• Highlights from a drive-by cover crop field day- Josh Kamps, Lafayette County Division of Extension Ag Educator and member of the Lafayette Ag Stewardship Alliance
  • Video Production Quick Tips- Whitney Prestby, Division of Extension Natural Resources Educator and Outreach Specialist for the Fox Demo Farms and the Door Kewaunee Demo Farms

No-tilling into heavy red clay

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Matt Winker and his wife Sarah milk 100 cows in Belgium, WI. They have been no-tilling into the heavy red clay soils that make-up their farmland for 7 years. Hear how Matt has made the impossible, possible and about other conservation practices that have worked on their farm like interseeding and planting green using a roller-crimper.

Andy Holschbach of the Ozaukee County Land and Water Management Department interviews Matt about being a member of the Ozaukee County Demonstration Farms Network and shares what the Milwaukee River Clean Farms Families Producer-Led Group is up to this summer.

Nitrogen managment: N crediting from irrigation water and cover crops

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On this episode, we are #LIVEfromtheField with Matt Hintz a member of Farmers of Tomorrow. Ken Schroeder, Division of Extension, interviews Matt about ways he is recycling nitrogen in his conservation system through irrigation water and growing cover crops after vegetable crops and small grains.

No-till, 60 in” corn and grazing covers

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LIVE from the field with Kelby Lechleitner and Matt Oehmichen. Kelby is a farmer and member of the Eau Pleine Partnership for Integrated Conservation Producer-Led Group. He has experimented with interseeding covers into 60″ corn as well as 30/60″ coupled test plots. This fall he is grazing the cover crops with his beef cattle. Matt, EPPIC Member and Specialist at Short Lane Ag, will interview Kelby and share his own insights on the trials and other cover crop information.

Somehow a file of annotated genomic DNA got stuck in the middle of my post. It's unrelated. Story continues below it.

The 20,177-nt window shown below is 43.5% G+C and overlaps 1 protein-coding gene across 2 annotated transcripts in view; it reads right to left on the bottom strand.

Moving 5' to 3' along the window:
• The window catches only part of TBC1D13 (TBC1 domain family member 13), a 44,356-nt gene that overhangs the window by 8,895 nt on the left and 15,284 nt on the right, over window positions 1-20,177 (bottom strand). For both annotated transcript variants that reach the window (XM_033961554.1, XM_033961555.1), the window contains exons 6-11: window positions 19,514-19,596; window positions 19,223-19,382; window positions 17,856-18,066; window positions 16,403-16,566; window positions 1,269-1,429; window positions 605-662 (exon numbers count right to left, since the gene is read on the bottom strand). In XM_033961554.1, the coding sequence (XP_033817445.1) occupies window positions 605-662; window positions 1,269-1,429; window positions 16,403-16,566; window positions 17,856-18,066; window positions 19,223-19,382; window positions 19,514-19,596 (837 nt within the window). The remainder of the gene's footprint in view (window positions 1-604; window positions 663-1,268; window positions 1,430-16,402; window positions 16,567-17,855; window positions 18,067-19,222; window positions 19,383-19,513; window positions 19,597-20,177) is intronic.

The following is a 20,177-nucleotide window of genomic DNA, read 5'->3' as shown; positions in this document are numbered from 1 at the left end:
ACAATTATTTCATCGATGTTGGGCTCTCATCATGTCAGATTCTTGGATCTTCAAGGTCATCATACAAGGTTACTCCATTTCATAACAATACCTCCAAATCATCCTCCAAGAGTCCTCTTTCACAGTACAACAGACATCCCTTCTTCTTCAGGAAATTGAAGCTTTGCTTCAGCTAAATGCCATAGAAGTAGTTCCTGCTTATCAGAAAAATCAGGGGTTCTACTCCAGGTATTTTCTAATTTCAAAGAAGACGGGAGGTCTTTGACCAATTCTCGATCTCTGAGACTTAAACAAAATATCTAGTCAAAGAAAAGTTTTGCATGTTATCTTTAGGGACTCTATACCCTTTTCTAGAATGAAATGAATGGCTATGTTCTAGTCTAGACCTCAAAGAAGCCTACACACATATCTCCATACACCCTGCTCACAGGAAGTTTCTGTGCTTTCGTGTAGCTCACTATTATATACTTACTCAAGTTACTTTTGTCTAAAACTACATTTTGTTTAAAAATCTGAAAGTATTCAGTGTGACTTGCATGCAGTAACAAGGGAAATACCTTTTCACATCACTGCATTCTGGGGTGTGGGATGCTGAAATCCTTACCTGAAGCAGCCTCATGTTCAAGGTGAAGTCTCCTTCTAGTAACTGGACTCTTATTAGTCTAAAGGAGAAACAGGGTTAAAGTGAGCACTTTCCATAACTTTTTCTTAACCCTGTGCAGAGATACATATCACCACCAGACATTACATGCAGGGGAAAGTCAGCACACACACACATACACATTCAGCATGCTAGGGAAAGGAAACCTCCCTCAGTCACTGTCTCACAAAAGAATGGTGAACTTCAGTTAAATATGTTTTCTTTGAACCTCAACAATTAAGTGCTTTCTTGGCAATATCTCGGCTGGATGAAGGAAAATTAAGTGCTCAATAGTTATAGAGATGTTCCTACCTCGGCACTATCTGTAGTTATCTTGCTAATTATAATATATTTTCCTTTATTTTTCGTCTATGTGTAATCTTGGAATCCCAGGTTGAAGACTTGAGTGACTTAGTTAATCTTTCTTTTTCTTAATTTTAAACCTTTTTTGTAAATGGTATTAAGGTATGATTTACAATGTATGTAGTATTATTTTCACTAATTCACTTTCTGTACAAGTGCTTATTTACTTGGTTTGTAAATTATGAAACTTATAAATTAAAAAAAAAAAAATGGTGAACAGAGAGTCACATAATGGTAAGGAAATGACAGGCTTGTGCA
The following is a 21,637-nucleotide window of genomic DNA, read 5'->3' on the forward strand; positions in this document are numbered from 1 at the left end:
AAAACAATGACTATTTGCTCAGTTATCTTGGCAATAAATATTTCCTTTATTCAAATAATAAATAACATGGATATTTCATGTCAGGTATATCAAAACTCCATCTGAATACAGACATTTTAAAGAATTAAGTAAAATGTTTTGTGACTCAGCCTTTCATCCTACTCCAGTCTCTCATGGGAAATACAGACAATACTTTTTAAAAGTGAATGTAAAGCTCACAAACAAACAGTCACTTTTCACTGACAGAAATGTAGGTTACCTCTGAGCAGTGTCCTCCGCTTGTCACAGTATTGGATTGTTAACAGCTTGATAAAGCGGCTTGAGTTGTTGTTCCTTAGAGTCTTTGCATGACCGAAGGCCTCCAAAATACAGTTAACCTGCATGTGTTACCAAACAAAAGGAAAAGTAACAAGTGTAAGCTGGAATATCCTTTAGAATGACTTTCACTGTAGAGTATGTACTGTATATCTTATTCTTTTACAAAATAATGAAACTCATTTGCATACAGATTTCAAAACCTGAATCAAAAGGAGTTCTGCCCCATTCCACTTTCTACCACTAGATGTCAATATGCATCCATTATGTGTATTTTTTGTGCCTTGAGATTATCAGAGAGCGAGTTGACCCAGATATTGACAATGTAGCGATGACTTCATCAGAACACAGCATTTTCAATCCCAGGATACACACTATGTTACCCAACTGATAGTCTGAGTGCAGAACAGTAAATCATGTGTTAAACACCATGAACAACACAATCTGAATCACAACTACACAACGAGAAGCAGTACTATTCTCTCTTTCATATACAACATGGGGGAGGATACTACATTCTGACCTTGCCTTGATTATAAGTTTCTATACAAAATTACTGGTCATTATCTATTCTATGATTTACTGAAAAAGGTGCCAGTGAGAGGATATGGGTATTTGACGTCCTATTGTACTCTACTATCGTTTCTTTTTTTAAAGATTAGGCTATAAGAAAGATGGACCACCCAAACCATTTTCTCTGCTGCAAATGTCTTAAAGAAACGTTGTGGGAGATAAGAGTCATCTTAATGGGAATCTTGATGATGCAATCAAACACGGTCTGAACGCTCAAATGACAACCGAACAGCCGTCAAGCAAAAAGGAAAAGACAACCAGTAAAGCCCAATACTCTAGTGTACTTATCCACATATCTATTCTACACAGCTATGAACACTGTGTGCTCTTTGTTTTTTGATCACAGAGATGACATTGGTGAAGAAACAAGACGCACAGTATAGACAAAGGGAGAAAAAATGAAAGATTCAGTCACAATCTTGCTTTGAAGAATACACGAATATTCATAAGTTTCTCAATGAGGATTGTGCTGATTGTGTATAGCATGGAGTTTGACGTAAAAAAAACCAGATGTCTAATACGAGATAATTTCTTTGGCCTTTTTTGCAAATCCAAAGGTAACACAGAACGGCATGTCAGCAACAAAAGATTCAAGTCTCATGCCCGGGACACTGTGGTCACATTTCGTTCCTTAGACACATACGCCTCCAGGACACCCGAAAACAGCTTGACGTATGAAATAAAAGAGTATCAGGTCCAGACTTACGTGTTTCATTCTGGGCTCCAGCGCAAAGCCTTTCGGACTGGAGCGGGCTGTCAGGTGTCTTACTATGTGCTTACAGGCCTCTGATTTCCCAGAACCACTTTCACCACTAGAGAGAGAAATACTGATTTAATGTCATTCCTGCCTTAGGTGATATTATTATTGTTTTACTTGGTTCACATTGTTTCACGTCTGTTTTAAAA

Fall and winter grazing techniques

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November’s webinar will feature a discussion between Serge Koenig from Sauk County Land Resources and Environment and farmer Roman Miller from Sauk Soil and Water Improvement Group (SSWIG)  about bale grazing and stockpiling forage as part of a managed grazing operation.   Roman operates a 230-acre grass-fed beef operation near Rock Springs in Southwestern Wisconsin.  Through talking with other SSWIG group members, he’s integrated new bale grazing techniques to better distribute nutrients across his outwintering field. He also experimented with planting a sorghum- Sudangrass mix to graze late into the season.  These are timely topics as we head into the winter months; join us for the discussion!

 Soil Health Partnership 

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This webinar features Jim Isermann of the Soil Health Partnership (SHP) as well as two farmers, Dan Roehrborn and Nick Klei, who participate both in the SHP and in DATCP’s Producer-Led Watershed Protection Grant program. The SHP has built a farmer-to-farmer network to explore the economic and environmental benefits and risks of soil health practices. SHP collects on-farm data to evaluate the impacts of soil health practices on the soil, the environment, and the farmer’s bottom line. 

Dan and Nick will share their experiences working with SHP and what they’ve learned about various soil health practices so far. Jim will cover how to get involved and what SHP has learned through its data collection efforts.

Dan and Nick will close out the webinar by discussing their experiences working with the Sheboygan River Progressive Farmers producer-led group and how these two projects work together.

Conservation in the field and in the classroom

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John and Melissa Eron, farmers from Portage County and also 2020 recipients of the Aldo Leopold Conservation Award, discuss some of the innovative conservation practices they’re doing on their own farm, the producer-led group’s youth education efforts that have been really successful so far and also talk about the Farmers of Mill Creek producer-led group overall. Tracey Arnold with the Portage County Land and Water Conservation Department join John and Melissa to share her work and experiences working with the Farmers of Mill Creek and youth in the area as well.